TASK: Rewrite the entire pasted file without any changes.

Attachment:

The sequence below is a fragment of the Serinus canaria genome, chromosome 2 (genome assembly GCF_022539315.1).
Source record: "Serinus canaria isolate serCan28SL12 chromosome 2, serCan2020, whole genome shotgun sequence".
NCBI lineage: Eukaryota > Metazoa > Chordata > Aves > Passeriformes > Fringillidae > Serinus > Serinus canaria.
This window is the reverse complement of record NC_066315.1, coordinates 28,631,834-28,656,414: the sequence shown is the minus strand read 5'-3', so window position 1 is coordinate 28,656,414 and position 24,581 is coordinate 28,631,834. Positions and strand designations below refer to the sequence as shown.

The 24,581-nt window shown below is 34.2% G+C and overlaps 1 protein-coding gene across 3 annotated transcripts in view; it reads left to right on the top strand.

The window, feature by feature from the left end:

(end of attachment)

The sequence below is a fragment of the Serinus canaria genome, chromosome 2 (genome assembly GCF_022539315.1).
Source record: "Serinus canaria isolate serCan28SL12 chromosome 2, serCan2020, whole genome shotgun sequence".
NCBI lineage: Eukaryota > Metazoa > Chordata > Aves > Passeriformes > Fringillidae > Serinus > Serinus canaria.
This window is the reverse complement of record NC_066315.1, coordinates 28,631,834-28,656,414: the sequence shown is the minus strand read 5'-3', so window position 1 is coordinate 28,656,414 and position 24,581 is coordinate 28,631,834. Positions and strand designations below refer to the sequence as shown.

The 24,581-nt window shown below is 34.2% G+C and overlaps 1 protein-coding gene across 3 annotated transcripts in view; it reads left to right on the top strand.

The window, feature by feature from the left end: